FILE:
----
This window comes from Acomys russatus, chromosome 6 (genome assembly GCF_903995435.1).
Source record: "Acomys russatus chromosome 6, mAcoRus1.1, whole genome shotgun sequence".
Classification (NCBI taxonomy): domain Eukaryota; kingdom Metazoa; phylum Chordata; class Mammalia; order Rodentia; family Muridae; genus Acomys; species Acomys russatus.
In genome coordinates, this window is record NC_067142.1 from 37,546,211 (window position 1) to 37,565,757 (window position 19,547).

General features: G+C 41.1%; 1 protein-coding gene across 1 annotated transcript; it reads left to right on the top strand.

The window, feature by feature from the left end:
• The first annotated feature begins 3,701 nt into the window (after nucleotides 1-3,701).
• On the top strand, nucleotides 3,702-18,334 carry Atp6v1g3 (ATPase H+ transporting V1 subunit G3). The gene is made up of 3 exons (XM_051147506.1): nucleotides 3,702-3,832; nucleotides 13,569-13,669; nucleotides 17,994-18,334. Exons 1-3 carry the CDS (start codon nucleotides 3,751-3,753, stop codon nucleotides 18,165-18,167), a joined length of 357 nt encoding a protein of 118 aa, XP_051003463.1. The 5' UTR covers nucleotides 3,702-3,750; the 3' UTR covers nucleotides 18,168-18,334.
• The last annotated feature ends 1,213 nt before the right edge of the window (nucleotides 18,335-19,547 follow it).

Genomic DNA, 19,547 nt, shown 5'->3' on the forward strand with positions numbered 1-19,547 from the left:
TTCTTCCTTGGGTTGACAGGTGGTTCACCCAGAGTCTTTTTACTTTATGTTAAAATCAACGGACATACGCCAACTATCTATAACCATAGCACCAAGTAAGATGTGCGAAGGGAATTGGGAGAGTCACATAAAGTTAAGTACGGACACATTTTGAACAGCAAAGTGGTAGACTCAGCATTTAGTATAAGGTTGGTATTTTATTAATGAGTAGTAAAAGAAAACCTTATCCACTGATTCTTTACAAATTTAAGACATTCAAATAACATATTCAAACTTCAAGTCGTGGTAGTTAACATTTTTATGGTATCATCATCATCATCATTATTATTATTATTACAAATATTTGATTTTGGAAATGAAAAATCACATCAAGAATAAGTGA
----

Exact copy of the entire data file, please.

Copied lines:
This window comes from Acomys russatus, chromosome 6 (genome assembly GCF_903995435.1).
Source record: "Acomys russatus chromosome 6, mAcoRus1.1, whole genome shotgun sequence".
Classification (NCBI taxonomy): domain Eukaryota; kingdom Metazoa; phylum Chordata; class Mammalia; order Rodentia; family Muridae; genus Acomys; species Acomys russatus.
In genome coordinates, this window is record NC_067142.1 from 37,546,211 (window position 1) to 37,565,757 (window position 19,547).

General features: G+C 41.1%; 1 protein-coding gene across 1 annotated transcript; it reads left to right on the top strand.

The window, feature by feature from the left end:
• The first annotated feature begins 3,701 nt into the window (after nucleotides 1-3,701).
• On the top strand, nucleotides 3,702-18,334 carry Atp6v1g3 (ATPase H+ transporting V1 subunit G3). The gene is made up of 3 exons (XM_051147506.1): nucleotides 3,702-3,832; nucleotides 13,569-13,669; nucleotides 17,994-18,334. Exons 1-3 carry the CDS (start codon nucleotides 3,751-3,753, stop codon nucleotides 18,165-18,167), a joined length of 357 nt encoding a protein of 118 aa, XP_051003463.1. The 5' UTR covers nucleotides 3,702-3,750; the 3' UTR covers nucleotides 18,168-18,334.
• The last annotated feature ends 1,213 nt before the right edge of the window (nucleotides 18,335-19,547 follow it).

Genomic DNA, 19,547 nt, shown 5'->3' on the forward strand with positions numbered 1-19,547 from the left:
TTCTTCCTTGGGTTGACAGGTGGTTCACCCAGAGTCTTTTTACTTTATGTTAAAATCAACGGACATACGCCAACTATCTATAACCATAGCACCAAGTAAGATGTGCGAAGGGAATTGGGAGAGTCACATAAAGTTAAGTACGGACACATTTTGAACAGCAAAGTGGTAGACTCAGCATTTAGTATAAGGTTGGTATTTTATTAATGAGTAGTAAAAGAAAACCTTATCCACTGATTCTTTACAAATTTAAGACATTCAAATAACATATTCAAACTTCAAGTCGTGGTAGTTAACATTTTTATGGTATCATCATCATCATCATTATTATTATTATTACAAATATTTGATTTTGGAAATGAAAAATCACATCAAGAATAAGTGA